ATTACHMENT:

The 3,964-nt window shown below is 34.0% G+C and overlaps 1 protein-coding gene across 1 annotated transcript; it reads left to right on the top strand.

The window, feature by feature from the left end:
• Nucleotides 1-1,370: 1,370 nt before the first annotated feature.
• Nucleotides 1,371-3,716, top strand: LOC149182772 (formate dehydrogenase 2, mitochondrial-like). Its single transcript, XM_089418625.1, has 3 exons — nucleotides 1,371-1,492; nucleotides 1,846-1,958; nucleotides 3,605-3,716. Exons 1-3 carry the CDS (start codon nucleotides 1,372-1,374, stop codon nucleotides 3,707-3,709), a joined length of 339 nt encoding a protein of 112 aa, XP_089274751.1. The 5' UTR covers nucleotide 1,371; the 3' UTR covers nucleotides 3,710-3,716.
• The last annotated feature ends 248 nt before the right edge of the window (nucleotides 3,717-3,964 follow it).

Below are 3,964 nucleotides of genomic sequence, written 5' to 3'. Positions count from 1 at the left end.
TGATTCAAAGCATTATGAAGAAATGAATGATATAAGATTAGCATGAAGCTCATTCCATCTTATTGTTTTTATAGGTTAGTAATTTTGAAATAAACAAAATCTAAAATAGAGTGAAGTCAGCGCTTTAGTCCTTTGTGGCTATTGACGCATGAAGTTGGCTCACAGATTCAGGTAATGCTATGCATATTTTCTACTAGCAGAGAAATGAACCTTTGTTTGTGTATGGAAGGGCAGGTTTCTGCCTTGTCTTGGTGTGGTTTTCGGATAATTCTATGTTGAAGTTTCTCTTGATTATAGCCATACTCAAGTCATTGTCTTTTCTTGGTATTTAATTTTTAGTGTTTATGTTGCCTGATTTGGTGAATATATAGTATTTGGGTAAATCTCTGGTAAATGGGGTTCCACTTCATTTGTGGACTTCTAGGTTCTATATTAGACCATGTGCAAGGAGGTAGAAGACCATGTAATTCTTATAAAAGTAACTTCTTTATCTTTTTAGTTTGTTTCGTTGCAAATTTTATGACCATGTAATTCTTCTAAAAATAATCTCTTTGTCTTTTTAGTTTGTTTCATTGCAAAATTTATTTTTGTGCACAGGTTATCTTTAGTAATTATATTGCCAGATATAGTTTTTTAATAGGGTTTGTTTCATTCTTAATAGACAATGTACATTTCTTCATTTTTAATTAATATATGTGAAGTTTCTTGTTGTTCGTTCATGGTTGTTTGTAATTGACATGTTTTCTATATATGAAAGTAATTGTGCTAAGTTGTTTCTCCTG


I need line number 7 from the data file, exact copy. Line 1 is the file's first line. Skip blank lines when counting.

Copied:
TGATTCAAAGCATTATGAAGAAATGAATGATATAAGATTAGCATGAAGCTCATTCCATCTTATTGTTTTTATAGGTTAGTAATTTTGAAATAAACAAAATCTAAAATAGAGTGAAGTCAGCGCTTTAGTCCTTTGTGGCTATTGACGCATGAAGTTGGCTCACAGATTCAGGTAATGCTATGCATATTTTCTACTAGCAGAGAAATGAACCTTTGTTTGTGTATGGAAGGGCAGGTTTCTGCCTTGTCTTGGTGTGGTTTTCGGATAATTCTATGTTGAAGTTTCTCTTGATTATAGCCATACTCAAGTCATTGTCTTTTCTTGGTATTTAATTTTTAGTGTTTATGTTGCCTGATTTGGTGAATATATAGTATTTGGGTAAATCTCTGGTAAATGGGGTTCCACTTCATTTGTGGACTTCTAGGTTCTATATTAGACCATGTGCAAGGAGGTAGAAGACCATGTAATTCTTATAAAAGTAACTTCTTTATCTTTTTAGTTTGTTTCGTTGCAAATTTTATGACCATGTAATTCTTCTAAAAATAATCTCTTTGTCTTTTTAGTTTGTTTCATTGCAAAATTTATTTTTGTGCACAGGTTATCTTTAGTAATTATATTGCCAGATATAGTTTTTTAATAGGGTTTGTTTCATTCTTAATAGACAATGTACATTTCTTCATTTTTAATTAATATATGTGAAGTTTCTTGTTGTTCGTTCATGGTTGTTTGTAATTGACATGTTTTCTATATATGAAAGTAATTGTGCTAAGTTGTTTCTCCTG